Skip directly to site content Skip directly to page options Skip directly to A-Z link Skip directly to A-Z link Skip directly to A-Z link
Volume 15, Number 11—November 2009

Globally Mobile Populations and the Spread of Emerging Pathogens

Author affiliations: Centers for Disease and Prevention, Atlanta, Georgia, USA (P.M. Arguin, N. Marano); University of Alabama at Birmingham, Birmingham, Alabama, USA (D.O. Freedman)

Cite This Article

During the past decade, the global public health community has been challenged by the emergence and rapid worldwide spread of novel influenza strains, severe acute respiratory syndrome, chikungunya virus, drug-resistant tuberculosis, and other conditions and pathogens. Modern transportation and increased tourism, business travel, and immigration contributed to dissemination of these high-impact pathogens. The effectiveness of interventions such as airport screening, travel restrictions, and other community mitigation measures remains uncertain. However, human migration has occurred for centuries and will continue, despite the threats posed by microbes.

Medicine and public health traditionally have focused on the individual pathogens. Today, however, we should look more closely at globally mobile populations that move pathogens across international borders. In addition, we should consider what travelers’ behaviors, demographics, or geographic origins tell us about the microbial hitchhikers they might bring with them.

Travel and migration medicine are unique disciplines because of their dual focus on protecting the health of the individual and protecting the community in which that individual lives, works, or travels. Articles in this issue highlight globally mobile populations and stimulate thought about a recurring theme in travel and migration medicine: better identification and definition of at-risk travelers. We need to be able to identify these populations of travelers and characterize them appropriately so we can better identify modifiable risk factors and target interventions to keep travelers safe and healthy during and after their journeys.

Globally mobile population is a fairly broad, intentionally inclusive term. The fields of travel and tropical medicine usually are associated with preparing tourists for international journeys or evaluating such travelers when they return sick. Articles in this issue demonstrate a much broader concern because of the existence of many different types of globally mobile populations. This issue features articles on some of those populations: refugees, immigrants (legal and not), long-term travelers, pregnant travelers, guest workers, soldiers, cruise ship passengers, and imported animals (16). These extremely different populations share a characteristic: they travel from one part of the world to another, placing themselves or others at risk for exposure to novel conditions and pathogens that can adversely affect their health.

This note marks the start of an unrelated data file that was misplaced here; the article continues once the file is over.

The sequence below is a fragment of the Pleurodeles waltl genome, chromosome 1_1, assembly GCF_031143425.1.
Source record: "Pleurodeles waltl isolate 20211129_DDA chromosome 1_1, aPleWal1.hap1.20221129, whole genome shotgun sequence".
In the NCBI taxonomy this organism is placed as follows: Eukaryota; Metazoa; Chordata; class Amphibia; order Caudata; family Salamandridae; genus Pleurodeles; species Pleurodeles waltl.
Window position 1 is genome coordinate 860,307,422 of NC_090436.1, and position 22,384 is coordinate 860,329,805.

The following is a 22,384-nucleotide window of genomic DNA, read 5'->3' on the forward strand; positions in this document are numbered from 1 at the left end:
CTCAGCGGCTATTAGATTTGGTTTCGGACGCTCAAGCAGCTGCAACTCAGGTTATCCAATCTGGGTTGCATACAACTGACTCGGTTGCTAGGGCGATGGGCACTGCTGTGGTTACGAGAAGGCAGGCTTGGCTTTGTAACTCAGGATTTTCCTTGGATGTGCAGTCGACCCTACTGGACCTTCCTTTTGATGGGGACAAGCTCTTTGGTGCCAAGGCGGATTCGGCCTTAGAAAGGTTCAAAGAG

In addition to articles about host populations are articles about populations of microbes for which epidemiologic niches have been shifted by our globally mobile populations. For example, travel and migration affect the spread of antimicrobial drug resistance, vaccine-preventable diseases, multidrug-resistant tuberculosis, novel influenza viruses, and dengue virus serotypes (79). The risks of travel in developing countries are known; however, imported infection also can originate in wealthy countries and on luxury cruise ships (5,10). These observations, although perhaps intuitive, help establish the foundation of the evidence base for recommendations for travel and migration medicine.

Travel and migration medicine are still fairly young fields. Much of the medical literature, including the articles in this issue, still focus on defining populations and describing diseases and conditions associated with certain groups or activities. Relatively few of these articles recommend or evaluate new interventions to keep globally mobile populations safer and healthier. Investigators and public health authorities need to start making this shift towards scientific evaluation of interventions that can lead to using this evidence to begin shifting toward recommendations for efficient, cost-effective methods to prevent illness in refugees, immigrants, and travelers. At the same time, all disease- or pathogen-specific guidelines from national and supranational bodies should explicitly address globally mobile populations. Studies that measure the impact of pretravel guidance, vaccines, and prescription of prevention or self-treatment medications will then follow.